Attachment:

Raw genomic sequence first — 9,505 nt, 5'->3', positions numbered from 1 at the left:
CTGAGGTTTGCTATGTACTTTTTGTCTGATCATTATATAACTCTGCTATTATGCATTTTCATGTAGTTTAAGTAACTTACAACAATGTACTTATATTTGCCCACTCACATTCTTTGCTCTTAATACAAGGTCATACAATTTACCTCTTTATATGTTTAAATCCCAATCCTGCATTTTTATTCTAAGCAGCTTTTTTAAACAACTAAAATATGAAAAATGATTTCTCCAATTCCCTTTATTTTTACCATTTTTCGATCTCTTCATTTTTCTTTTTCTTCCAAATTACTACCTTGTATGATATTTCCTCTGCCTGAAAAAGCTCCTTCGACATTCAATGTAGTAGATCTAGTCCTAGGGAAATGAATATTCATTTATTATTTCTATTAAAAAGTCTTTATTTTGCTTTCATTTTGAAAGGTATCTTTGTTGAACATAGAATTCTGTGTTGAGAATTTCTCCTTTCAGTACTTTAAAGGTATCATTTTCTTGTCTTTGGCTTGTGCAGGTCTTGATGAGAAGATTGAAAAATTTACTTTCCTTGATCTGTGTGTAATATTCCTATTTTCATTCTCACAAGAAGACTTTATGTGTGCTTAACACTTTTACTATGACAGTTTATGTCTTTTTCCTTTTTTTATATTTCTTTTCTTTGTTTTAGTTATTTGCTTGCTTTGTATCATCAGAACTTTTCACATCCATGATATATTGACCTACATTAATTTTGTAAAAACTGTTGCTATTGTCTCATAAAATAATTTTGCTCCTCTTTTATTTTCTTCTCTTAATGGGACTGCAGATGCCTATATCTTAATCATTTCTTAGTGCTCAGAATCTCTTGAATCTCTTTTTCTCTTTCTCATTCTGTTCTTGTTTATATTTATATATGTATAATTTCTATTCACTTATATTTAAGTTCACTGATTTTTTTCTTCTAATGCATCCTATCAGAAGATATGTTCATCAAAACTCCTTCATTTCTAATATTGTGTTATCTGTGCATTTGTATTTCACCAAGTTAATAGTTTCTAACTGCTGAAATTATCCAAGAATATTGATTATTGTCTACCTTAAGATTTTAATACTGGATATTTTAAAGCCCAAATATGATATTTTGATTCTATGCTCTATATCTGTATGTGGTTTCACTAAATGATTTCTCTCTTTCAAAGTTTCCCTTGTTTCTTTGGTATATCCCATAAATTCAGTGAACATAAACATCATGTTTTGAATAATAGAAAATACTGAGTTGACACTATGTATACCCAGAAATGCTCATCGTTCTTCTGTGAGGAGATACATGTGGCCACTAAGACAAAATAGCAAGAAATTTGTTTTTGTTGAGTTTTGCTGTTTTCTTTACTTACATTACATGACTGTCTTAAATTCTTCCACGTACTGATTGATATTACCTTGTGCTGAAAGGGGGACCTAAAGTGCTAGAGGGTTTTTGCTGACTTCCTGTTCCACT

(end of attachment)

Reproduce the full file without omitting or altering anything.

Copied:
Raw genomic sequence first — 9,505 nt, 5'->3', positions numbered from 1 at the left:
CTGAGGTTTGCTATGTACTTTTTGTCTGATCATTATATAACTCTGCTATTATGCATTTTCATGTAGTTTAAGTAACTTACAACAATGTACTTATATTTGCCCACTCACATTCTTTGCTCTTAATACAAGGTCATACAATTTACCTCTTTATATGTTTAAATCCCAATCCTGCATTTTTATTCTAAGCAGCTTTTTTAAACAACTAAAATATGAAAAATGATTTCTCCAATTCCCTTTATTTTTACCATTTTTCGATCTCTTCATTTTTCTTTTTCTTCCAAATTACTACCTTGTATGATATTTCCTCTGCCTGAAAAAGCTCCTTCGACATTCAATGTAGTAGATCTAGTCCTAGGGAAATGAATATTCATTTATTATTTCTATTAAAAAGTCTTTATTTTGCTTTCATTTTGAAAGGTATCTTTGTTGAACATAGAATTCTGTGTTGAGAATTTCTCCTTTCAGTACTTTAAAGGTATCATTTTCTTGTCTTTGGCTTGTGCAGGTCTTGATGAGAAGATTGAAAAATTTACTTTCCTTGATCTGTGTGTAATATTCCTATTTTCATTCTCACAAGAAGACTTTATGTGTGCTTAACACTTTTACTATGACAGTTTATGTCTTTTTCCTTTTTTTATATTTCTTTTCTTTGTTTTAGTTATTTGCTTGCTTTGTATCATCAGAACTTTTCACATCCATGATATATTGACCTACATTAATTTTGTAAAAACTGTTGCTATTGTCTCATAAAATAATTTTGCTCCTCTTTTATTTTCTTCTCTTAATGGGACTGCAGATGCCTATATCTTAATCATTTCTTAGTGCTCAGAATCTCTTGAATCTCTTTTTCTCTTTCTCATTCTGTTCTTGTTTATATTTATATATGTATAATTTCTATTCACTTATATTTAAGTTCACTGATTTTTTTCTTCTAATGCATCCTATCAGAAGATATGTTCATCAAAACTCCTTCATTTCTAATATTGTGTTATCTGTGCATTTGTATTTCACCAAGTTAATAGTTTCTAACTGCTGAAATTATCCAAGAATATTGATTATTGTCTACCTTAAGATTTTAATACTGGATATTTTAAAGCCCAAATATGATATTTTGATTCTATGCTCTATATCTGTATGTGGTTTCACTAAATGATTTCTCTCTTTCAAAGTTTCCCTTGTTTCTTTGGTATATCCCATAAATTCAGTGAACATAAACATCATGTTTTGAATAATAGAAAATACTGAGTTGACACTATGTATACCCAGAAATGCTCATCGTTCTTCTGTGAGGAGATACATGTGGCCACTAAGACAAAATAGCAAGAAATTTGTTTTTGTTGAGTTTTGCTGTTTTCTTTACTTACATTACATGACTGTCTTAAATTCTTCCACGTACTGATTGATATTACCTTGTGCTGAAAGGGGGACCTAAAGTGCTAGAGGGTTTTTGCTGACTTCCTGTTCCACT